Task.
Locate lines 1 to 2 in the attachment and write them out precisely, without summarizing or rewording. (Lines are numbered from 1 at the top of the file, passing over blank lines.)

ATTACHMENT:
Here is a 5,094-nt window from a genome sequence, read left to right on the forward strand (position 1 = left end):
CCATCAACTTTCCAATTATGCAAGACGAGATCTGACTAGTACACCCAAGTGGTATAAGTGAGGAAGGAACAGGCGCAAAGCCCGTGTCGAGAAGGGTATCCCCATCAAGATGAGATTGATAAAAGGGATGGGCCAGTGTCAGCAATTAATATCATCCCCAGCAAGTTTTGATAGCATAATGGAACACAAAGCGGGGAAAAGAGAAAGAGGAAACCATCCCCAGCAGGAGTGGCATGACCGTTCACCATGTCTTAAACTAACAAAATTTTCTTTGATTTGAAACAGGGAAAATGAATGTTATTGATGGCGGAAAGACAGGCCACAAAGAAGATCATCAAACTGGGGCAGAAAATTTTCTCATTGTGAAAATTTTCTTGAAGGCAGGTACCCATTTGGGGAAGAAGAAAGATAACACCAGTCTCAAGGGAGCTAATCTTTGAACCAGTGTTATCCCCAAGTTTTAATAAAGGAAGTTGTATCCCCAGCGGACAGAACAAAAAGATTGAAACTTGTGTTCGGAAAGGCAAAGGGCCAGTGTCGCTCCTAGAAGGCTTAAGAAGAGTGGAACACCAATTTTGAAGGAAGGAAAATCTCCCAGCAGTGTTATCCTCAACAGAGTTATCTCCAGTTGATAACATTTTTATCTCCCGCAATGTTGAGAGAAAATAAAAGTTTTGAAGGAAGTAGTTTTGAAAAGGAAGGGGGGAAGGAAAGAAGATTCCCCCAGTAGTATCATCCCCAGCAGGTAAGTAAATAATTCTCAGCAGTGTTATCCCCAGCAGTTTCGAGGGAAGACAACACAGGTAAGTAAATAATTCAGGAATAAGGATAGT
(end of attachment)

Here is a 5,094-nt window from a genome sequence, read left to right on the forward strand (position 1 = left end):
CCATCAACTTTCCAATTATGCAAGACGAGATCTGACTAGTACACCCAAGTGGTATAAGTGAGGAAGGAACAGGCGCAAAGCCCGTGTCGAGAAGGGTATCCCCATCAAGATGAGATTGATAAAAGGGATGGGCCAGTGTCAGCAATTAATATCATCCCCAGCAAGTTTTGATAGCATAATGGAACACAAAGCGGGGAAAAGAGAAAGAGGAAACCATCCCCAGCAGGAGTGGCATGACCGTTCACCATGTCTTAAACTAACAAAATTTTCTTTGATTTGAAACAGGGAAAATGAATGTTATTGATGGCGGAAAGACAGGCCACAAAGAAGATCATCAAACTGGGGCAGAAAATTTTCTCATTGTGAAAATTTTCTTGAAGGCAGGTACCCATTTGGGGAAGAAGAAAGATAACACCAGTCTCAAGGGAGCTAATCTTTGAACCAGTGTTATCCCCAAGTTTTAATAAAGGAAGTTGTATCCCCAGCGGACAGAACAAAAAGATTGAAACTTGTGTTCGGAAAGGCAAAGGGCCAGTGTCGCTCCTAGAAGGCTTAAGAAGAGTGGAACACCAATTTTGAAGGAAGGAAAATCTCCCAGCAGTGTTATCCTCAACAGAGTTATCTCCAGTTGATAACATTTTTATCTCCCGCAATGTTGAGAGAAAATAAAAGTTTTGAAGGAAGTAGTTTTGAAAAGGAAGGGGGGAAGGAAAGAAGATTCCCCCAGTAGTATCATCCCCAGCAGGTAAGTAAATAATTCTCAGCAGTGTTATCCCCAGCAGTTTCGAGGGAAGACAACACAGGTAAGTAAATAATTCAGGAATAAGGATAGT